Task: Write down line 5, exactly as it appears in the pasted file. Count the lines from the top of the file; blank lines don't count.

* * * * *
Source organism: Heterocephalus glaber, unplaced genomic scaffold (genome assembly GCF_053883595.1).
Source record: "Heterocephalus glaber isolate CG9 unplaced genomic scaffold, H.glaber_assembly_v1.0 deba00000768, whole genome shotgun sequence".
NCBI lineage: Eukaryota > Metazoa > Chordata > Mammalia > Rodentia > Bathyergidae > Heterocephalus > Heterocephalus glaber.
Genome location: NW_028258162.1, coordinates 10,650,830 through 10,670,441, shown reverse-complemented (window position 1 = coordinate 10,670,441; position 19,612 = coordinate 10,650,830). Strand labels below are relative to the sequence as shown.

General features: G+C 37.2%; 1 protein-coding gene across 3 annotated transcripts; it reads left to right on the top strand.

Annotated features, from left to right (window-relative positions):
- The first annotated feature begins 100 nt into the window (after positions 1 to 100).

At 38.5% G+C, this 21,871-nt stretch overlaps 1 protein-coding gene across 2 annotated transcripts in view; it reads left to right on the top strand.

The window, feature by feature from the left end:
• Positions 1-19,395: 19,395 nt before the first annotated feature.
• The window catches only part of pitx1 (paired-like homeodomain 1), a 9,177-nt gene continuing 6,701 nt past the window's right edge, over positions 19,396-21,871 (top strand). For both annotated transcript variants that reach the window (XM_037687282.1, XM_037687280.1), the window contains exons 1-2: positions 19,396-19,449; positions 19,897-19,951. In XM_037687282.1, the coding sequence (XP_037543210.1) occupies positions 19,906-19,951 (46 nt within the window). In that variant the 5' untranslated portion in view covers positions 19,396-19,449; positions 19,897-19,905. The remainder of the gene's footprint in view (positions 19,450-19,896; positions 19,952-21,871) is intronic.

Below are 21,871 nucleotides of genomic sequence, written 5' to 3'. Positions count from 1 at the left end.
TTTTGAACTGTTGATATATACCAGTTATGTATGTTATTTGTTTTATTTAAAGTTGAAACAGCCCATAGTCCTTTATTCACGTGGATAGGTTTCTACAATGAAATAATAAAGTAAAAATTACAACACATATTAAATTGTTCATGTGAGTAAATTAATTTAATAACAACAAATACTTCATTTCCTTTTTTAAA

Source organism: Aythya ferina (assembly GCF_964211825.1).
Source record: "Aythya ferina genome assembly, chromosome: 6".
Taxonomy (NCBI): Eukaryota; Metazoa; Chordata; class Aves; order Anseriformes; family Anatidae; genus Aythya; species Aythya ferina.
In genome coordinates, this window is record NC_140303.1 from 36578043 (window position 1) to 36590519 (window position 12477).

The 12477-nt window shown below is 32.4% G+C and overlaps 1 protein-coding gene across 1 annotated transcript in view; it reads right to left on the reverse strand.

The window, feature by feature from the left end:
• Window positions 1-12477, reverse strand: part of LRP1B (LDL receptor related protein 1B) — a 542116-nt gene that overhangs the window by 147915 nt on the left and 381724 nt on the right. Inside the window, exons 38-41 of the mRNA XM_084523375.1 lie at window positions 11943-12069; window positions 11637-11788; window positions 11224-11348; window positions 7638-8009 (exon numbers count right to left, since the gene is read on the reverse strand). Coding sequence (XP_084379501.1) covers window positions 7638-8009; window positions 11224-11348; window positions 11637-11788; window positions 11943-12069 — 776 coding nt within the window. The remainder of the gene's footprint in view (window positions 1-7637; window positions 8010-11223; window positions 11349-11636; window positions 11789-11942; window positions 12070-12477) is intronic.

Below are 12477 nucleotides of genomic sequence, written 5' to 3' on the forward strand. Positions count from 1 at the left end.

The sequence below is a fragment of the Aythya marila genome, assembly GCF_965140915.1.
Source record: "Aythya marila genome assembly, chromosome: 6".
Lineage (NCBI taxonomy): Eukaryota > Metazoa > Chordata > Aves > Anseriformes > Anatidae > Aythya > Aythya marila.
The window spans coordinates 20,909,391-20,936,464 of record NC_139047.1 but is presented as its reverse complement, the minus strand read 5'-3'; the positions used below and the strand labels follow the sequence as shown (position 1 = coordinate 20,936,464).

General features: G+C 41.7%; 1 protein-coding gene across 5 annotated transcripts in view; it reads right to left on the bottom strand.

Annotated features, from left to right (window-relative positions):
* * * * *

General features: G+C 37.2%; 1 protein-coding gene across 3 annotated transcripts; it reads left to right on the top strand.